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A two story duplex building with a covered porch that extends from one side of the front of the house to the other. The two entrances are side by side and one side of the duplex is the mirror image of the other. The scene is framed in a speech bubble and behind it is a subtle grid pattern.

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The Duplex With Friends

“Money would never get in the way of our shit.”

When Ali Fantl met Gabe Hernandez in 2012, she was applying for a job as a counselor at the Hoboken, New Jersey, prep school where he worked as a teacher. He wrote down his email and invited her to reach out with questions.

Fantl took the job, and the two became fast friends. It helped that Fantl got along incredibly well with Hernandez’s wife, Rachel Elmer—after he introduced them, she says, “Gabe got upset because I’d stolen his friend.”

Six years later, Hernandez and Elmer bought a two-family home, and invited Fantl and her husband, Vito Cataldo, to move into one half. Each family occupies a floor of the house; they share the foyer, basement, and backyard.

When COVID-19 hit, the families (Hernandez and Elmer have a 3-year-old son, Fantl and Cataldo’s children are 2 and 1) knew they were going to have to weather it together. Having companionship has made life easier throughout the ordeal, the couples say, even though, like everyone else, their world has been upended.

Hernandez, who left teaching to become an actor, is now in full-time dad mode while doing some modeling for art classes and bachelorette parties on the side. Cataldo, Elmer, and Fantl are all able to work from home—Fantl as a school counselor at a different institution, Elmer as an independent educational consultant, and Cataldo as a business manager—though without outside childcare, that’s a challenge.

The setup isn’t permanent: Fantl and Cataldo are moving to Connecticut to be closer to family later this year. But in the meantime, it’s given both couples a unique experience of neighborliness, so Curbed sat down with them after the kids were in bed to talk about what it’s like to share space right now.

Curbed: Were you anxious about having your relationship go from casual to official?

Ali Fantl: There was a lot of like, Are you sure? Are you sure? I remember my sister said, “Oh, you have to do that, you must move in with them, that’s amazing.” And that gave me the green light to be like, Okay, someone else thinks this is a great plan.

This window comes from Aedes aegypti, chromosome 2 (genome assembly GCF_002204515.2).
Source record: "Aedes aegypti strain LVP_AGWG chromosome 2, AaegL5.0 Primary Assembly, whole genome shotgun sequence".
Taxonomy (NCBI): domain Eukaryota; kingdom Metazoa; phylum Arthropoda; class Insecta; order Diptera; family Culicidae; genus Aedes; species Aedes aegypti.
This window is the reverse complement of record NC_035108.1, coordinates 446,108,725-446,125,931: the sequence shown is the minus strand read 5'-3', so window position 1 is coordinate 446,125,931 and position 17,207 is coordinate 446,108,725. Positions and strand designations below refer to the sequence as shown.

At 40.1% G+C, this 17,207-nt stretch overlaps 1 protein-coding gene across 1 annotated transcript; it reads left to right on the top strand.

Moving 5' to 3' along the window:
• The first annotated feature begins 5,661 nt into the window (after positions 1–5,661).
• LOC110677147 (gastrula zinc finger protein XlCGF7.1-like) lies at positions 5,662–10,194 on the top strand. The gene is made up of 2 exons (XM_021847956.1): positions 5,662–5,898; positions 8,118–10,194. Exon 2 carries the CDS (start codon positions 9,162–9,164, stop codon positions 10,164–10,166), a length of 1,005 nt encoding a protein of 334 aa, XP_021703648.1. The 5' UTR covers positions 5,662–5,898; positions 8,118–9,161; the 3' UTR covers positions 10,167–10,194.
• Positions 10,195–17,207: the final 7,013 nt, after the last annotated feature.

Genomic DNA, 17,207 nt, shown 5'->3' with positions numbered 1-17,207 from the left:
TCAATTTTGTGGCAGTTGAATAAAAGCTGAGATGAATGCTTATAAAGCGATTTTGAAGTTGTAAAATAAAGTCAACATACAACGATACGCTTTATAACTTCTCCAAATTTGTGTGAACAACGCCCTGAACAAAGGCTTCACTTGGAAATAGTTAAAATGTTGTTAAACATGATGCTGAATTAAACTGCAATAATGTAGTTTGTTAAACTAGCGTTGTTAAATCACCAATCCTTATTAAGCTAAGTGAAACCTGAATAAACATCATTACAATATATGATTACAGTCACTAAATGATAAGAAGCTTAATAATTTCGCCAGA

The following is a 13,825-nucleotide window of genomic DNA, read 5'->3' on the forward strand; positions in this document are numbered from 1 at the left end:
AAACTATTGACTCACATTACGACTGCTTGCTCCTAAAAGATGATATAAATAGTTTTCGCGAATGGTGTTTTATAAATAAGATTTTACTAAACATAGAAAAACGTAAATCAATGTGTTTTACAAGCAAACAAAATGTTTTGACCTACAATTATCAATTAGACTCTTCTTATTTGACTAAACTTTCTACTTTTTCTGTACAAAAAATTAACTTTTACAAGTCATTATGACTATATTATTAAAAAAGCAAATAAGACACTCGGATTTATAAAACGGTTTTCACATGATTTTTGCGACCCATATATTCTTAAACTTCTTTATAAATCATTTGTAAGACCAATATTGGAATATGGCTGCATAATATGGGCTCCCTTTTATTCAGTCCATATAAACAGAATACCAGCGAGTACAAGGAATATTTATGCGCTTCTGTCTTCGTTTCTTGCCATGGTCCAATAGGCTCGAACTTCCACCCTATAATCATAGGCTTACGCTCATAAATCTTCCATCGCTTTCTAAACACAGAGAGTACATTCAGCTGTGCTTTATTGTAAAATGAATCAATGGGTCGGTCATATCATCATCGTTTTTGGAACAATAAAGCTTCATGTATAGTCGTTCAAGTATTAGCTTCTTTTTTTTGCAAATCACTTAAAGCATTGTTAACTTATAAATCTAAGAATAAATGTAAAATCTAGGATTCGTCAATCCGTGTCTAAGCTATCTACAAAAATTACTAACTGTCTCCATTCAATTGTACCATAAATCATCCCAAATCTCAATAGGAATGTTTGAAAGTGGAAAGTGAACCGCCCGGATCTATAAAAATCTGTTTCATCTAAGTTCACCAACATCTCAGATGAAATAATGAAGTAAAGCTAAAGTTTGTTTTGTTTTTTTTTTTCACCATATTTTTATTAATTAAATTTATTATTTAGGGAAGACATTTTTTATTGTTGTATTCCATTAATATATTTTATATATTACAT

Vito Cataldo: One of the first things I asked for was a lease contract.

Gabe Hernandez: He’s a businessman!

Vito: Which we never did move forward with.

Rachel Elmer: There’s no lease; there’s no security deposit.

Gabe: I told my parents together that this was happening. My mom was excited; she loves Ali and Vito. My dad immediately wanted to know what the financial arrangement looked like.

He said, “Cuentas claras conservan amistades”—clear contracts sustain friendships. So my dad was in my ear like, “Yo, make sure you’re protecting yourself. You don’t want that shit to get in the way.’ And I was like, “Shut the fuck up. You don’t know our friendship. We’re already on some kibbutz shit. Money would never get in the way of our shit.”

Vito: I just wanted to have clear separation of things. Now it’s just clear, because we’ve been doing this for a while.

Vito and Ali’s floor was ready first, so they moved in in August 2018, with Rachel and Gabe following several weeks later. These days, there are so many strollers on the front porch that neighbors have mistaken the house for a day-care center and tried to drop their kids off to play.

Curbed: Rachel and Gabe, when you asked Vito and Ali to move in, what were you looking forward to? Were you already thinking about shared childcare?

Rachel: I really wanted a mom friend. Being a young mom can be so isolating, and having that friend was so important to me that I truly would go to any lengths to have that in my house. It was more about me having companionship. Which is a kind of sharing of childcare duties!

Gabe: I never could have anticipated how much of a difference it made, childcare-wise. ’Cause the math doesn’t change—if I’m in the basement with, say, Vito and the kids, it’s two adults and two kids. It’s not different, ratio-wise, than if I’m with my kid alone. But the two of them have each other, and me and Vito just get to chill. It’s infinitely easier just having that many bodies, of all ages, to switch it up.